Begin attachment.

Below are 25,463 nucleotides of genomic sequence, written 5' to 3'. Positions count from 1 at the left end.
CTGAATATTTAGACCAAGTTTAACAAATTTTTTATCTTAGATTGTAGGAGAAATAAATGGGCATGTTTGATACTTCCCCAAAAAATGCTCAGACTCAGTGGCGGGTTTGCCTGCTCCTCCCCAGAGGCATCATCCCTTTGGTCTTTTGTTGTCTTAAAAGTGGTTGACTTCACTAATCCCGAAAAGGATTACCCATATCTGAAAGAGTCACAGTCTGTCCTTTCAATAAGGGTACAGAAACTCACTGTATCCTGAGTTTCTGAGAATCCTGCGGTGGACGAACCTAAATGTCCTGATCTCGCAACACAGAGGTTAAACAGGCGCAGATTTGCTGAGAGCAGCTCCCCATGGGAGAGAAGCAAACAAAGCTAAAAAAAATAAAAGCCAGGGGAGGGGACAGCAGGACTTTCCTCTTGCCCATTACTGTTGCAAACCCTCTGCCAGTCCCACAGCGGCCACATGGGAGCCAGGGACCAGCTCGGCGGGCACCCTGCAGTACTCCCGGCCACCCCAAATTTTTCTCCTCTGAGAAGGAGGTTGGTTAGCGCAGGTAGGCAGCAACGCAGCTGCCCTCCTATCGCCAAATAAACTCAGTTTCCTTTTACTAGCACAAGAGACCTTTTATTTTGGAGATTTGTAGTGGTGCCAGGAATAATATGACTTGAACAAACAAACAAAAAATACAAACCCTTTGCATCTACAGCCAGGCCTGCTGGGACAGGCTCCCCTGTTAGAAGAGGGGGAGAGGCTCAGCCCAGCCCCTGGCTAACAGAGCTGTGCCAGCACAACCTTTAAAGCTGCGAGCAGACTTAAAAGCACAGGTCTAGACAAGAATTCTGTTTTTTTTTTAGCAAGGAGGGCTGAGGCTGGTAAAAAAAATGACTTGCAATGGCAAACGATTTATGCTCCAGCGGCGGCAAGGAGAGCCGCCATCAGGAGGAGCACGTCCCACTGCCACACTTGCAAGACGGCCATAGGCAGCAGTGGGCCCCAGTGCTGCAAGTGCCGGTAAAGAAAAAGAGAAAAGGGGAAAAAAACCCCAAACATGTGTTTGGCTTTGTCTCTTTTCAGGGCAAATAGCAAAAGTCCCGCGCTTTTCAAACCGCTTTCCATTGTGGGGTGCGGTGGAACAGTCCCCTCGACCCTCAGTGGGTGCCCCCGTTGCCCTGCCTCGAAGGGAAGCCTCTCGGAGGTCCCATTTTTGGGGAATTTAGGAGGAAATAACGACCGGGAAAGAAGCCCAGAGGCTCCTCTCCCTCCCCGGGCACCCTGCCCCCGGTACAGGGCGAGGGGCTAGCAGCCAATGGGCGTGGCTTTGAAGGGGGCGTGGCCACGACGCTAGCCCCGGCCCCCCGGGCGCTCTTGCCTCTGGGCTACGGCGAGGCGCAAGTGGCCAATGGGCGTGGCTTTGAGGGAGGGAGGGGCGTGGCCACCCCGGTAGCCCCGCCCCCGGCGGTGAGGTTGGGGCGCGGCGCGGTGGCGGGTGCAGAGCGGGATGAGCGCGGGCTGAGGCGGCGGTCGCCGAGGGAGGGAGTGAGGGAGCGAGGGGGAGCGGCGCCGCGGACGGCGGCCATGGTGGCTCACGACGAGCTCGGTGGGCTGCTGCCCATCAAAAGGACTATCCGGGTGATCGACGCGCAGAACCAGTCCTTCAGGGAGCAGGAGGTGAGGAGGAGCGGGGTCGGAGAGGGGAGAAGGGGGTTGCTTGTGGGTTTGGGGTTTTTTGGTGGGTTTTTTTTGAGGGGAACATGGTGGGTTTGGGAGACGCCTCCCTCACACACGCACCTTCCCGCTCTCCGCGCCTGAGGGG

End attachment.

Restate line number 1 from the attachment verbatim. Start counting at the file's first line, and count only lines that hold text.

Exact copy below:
Below are 25,463 nucleotides of genomic sequence, written 5' to 3'. Positions count from 1 at the left end.